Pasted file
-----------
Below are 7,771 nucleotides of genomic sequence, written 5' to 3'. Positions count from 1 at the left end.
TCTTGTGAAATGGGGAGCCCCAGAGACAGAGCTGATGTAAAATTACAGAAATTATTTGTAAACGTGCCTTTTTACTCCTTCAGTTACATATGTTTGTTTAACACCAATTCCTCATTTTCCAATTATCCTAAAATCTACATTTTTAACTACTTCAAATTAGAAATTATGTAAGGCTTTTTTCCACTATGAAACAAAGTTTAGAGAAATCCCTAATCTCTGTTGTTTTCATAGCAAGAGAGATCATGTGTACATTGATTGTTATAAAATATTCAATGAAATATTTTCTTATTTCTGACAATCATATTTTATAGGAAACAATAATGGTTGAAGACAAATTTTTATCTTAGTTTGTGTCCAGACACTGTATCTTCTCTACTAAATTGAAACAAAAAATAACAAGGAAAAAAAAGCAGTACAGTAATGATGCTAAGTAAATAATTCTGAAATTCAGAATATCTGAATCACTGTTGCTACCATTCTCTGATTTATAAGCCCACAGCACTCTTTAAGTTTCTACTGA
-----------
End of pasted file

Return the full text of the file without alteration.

Below are 7,771 nucleotides of genomic sequence, written 5' to 3'. Positions count from 1 at the left end.
TCTTGTGAAATGGGGAGCCCCAGAGACAGAGCTGATGTAAAATTACAGAAATTATTTGTAAACGTGCCTTTTTACTCCTTCAGTTACATATGTTTGTTTAACACCAATTCCTCATTTTCCAATTATCCTAAAATCTACATTTTTAACTACTTCAAATTAGAAATTATGTAAGGCTTTTTTCCACTATGAAACAAAGTTTAGAGAAATCCCTAATCTCTGTTGTTTTCATAGCAAGAGAGATCATGTGTACATTGATTGTTATAAAATATTCAATGAAATATTTTCTTATTTCTGACAATCATATTTTATAGGAAACAATAATGGTTGAAGACAAATTTTTATCTTAGTTTGTGTCCAGACACTGTATCTTCTCTACTAAATTGAAACAAAAAATAACAAGGAAAAAAAAGCAGTACAGTAATGATGCTAAGTAAATAATTCTGAAATTCAGAATATCTGAATCACTGTTGCTACCATTCTCTGATTTATAAGCCCACAGCACTCTTTAAGTTTCTACTGA